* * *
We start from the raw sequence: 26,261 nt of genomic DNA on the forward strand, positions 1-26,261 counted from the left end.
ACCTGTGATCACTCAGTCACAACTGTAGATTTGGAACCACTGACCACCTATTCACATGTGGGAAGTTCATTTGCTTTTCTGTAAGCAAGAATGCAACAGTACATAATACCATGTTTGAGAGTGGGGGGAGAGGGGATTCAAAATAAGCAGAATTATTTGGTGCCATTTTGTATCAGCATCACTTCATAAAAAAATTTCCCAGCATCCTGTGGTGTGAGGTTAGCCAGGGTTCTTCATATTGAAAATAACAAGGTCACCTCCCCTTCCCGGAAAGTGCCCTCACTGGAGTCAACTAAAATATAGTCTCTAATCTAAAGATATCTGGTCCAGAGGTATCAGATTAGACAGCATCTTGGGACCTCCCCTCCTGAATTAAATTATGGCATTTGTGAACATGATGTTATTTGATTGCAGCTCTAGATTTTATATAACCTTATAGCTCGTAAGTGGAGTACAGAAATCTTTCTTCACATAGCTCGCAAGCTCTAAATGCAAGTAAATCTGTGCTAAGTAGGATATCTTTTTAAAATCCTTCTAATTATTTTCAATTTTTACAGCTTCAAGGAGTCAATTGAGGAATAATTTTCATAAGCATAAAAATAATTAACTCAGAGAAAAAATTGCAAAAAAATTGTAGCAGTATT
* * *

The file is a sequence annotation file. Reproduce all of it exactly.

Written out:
We start from the raw sequence: 26,261 nt of genomic DNA on the forward strand, positions 1-26,261 counted from the left end.
ACCTGTGATCACTCAGTCACAACTGTAGATTTGGAACCACTGACCACCTATTCACATGTGGGAAGTTCATTTGCTTTTCTGTAAGCAAGAATGCAACAGTACATAATACCATGTTTGAGAGTGGGGGGAGAGGGGATTCAAAATAAGCAGAATTATTTGGTGCCATTTTGTATCAGCATCACTTCATAAAAAAATTTCCCAGCATCCTGTGGTGTGAGGTTAGCCAGGGTTCTTCATATTGAAAATAACAAGGTCACCTCCCCTTCCCGGAAAGTGCCCTCACTGGAGTCAACTAAAATATAGTCTCTAATCTAAAGATATCTGGTCCAGAGGTATCAGATTAGACAGCATCTTGGGACCTCCCCTCCTGAATTAAATTATGGCATTTGTGAACATGATGTTATTTGATTGCAGCTCTAGATTTTATATAACCTTATAGCTCGTAAGTGGAGTACAGAAATCTTTCTTCACATAGCTCGCAAGCTCTAAATGCAAGTAAATCTGTGCTAAGTAGGATATCTTTTTAAAATCCTTCTAATTATTTTCAATTTTTACAGCTTCAAGGAGTCAATTGAGGAATAATTTTCATAAGCATAAAAATAATTAACTCAGAGAAAAAATTGCAAAAAAATTGTAGCAGTATT